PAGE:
"The paramount rule in canine diet is raw food...cooking of food...responsible for at least 70% of the disease found in the canine race. ...the entire composition of the food is altered...muscular stomach and intestines...soon weaken and become unhealthy.

...dog's internal anatomy...able to destroy all disease bacteria, worm ova...in the normal process of digestion.
The dog in the wild state... scavenger...preying upon the sick and unhealthy and rotting carcasses...fall victim to the dog packs."




Thanks for the reference. You're ahead of almost everyone on the internet just by providing a source. I try to do the same and you're welcome to bust my chops if I make unsubstantiated claims.

However, the passage you quoted is more hypothesis than proof. If the smooth muscles of the GI tract deteriorate, it should be measurable. The issue of intestinal bacterial is complex in any animal and the idea that the healthy GI tract destroys bacterial is naive. Diet certainly changes the relative population of the thousands of bacteria in the gut, but you can get an E coli infection regardless of diet.

And just FYI, I have never taken a measurement that came out to an even number. I've never had an average work out to an even number. Even numbers are for back-of-the-envelope calculations and politicians. The 70% is probably made up, rather than being a data-based conclusion. If it isn't made up, there should be detailed information about how it was come to.

BTW, we're mostly in the same camp. I often feed my dog raw. It's clearly a better diet---he poops less and obviously prefers it. But I don't think it's because the muscles in the GI tract are destroyed by cooked food. And I worm him regularly because lots of those parasites can cross over into other species---including homo sapiens.

Well, I think I've said enough on this topic. I don't want to be one of those annoying forum people who camp out on a thread that someone else started. I'm going to go read other threads and think permie thoughts. Thanks for the discussion.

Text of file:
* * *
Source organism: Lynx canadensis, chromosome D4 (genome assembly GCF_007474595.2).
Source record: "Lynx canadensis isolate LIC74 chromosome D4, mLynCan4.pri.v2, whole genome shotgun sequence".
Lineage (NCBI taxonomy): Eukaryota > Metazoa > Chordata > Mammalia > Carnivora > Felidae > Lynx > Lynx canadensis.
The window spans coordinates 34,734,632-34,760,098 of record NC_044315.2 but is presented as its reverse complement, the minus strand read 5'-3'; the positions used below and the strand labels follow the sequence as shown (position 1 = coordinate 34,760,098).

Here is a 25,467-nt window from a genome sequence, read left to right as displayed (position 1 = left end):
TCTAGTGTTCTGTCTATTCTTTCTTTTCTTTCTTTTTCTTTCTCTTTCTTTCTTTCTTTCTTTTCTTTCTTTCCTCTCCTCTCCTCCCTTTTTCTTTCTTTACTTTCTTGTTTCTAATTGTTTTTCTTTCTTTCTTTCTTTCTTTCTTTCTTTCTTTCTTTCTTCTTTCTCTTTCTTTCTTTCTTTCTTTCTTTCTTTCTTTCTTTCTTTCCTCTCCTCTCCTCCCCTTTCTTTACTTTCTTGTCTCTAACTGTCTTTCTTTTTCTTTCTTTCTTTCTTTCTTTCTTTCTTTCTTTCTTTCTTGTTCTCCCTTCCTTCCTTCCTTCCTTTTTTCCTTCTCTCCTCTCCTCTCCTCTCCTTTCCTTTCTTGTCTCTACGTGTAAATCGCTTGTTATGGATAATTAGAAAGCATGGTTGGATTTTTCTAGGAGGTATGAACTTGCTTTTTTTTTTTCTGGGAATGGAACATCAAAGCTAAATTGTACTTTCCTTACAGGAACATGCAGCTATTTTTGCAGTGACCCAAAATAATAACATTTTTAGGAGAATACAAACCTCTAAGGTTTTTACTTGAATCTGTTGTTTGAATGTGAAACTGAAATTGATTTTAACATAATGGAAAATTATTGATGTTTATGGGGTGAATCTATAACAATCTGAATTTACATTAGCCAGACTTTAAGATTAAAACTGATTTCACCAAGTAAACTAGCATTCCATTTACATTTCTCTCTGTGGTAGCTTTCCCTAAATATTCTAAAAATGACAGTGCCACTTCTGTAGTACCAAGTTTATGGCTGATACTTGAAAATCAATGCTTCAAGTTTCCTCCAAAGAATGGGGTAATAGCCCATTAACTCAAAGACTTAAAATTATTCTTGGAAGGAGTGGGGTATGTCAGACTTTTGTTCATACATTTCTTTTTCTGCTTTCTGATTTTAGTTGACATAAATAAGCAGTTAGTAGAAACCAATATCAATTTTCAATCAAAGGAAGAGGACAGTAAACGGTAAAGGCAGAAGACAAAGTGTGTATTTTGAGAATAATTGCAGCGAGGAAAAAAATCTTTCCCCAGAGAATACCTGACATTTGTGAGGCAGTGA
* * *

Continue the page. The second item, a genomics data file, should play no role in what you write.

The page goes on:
Morgan Morrigan
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Deworming is usually done with black walnut tincture, think it needs to be made in the fall, and allowed to cook thru winter.

did find some on the web, but fairly tough to come across. Try the Penn Dutch area. Think animals would accept it, i did !

You need to figure out a way to get them to accept cayenne. if it works for fowl, it should work for all. but fowl dont have the HOT taste buds.
 
Maeve Gregory
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My veterinarian mentioned at a recent visit that she's seen a big increase in numbers of pets having worms. I'm guessing mild winters here contribute to that. Maybe people short on money not treating their pets medically as well as they have in the past too?

Anyway, most of the remedies mentioned can be ground and mixed with food. You might want to identify the worms and see if there are specific remedies. If they are small and look like grains of rice, then it's probably tape worms.
 
leila hamaya
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i have not tried this, but my friend from Jamaica said that the poor people there use tobacco to kill parasites in animals. only a very very very small amount, or soaked in water and then poured/mixed into food.

i know it can be used as a natural pest/insect repellant too.

perhaps the meds from the vet are the best, but minus the price tag....

black walnut would be good. for humans too...

wish i knew where there was a black walnut tree, its not that difficult to make a tincture from it. they use the green not quite ripe ones.... you can buy it at an herbal store, natural market...its a bit expensive but a little goes a long way...so with one bottle you could probably be able to treat a number of animals....including yourself while you are at it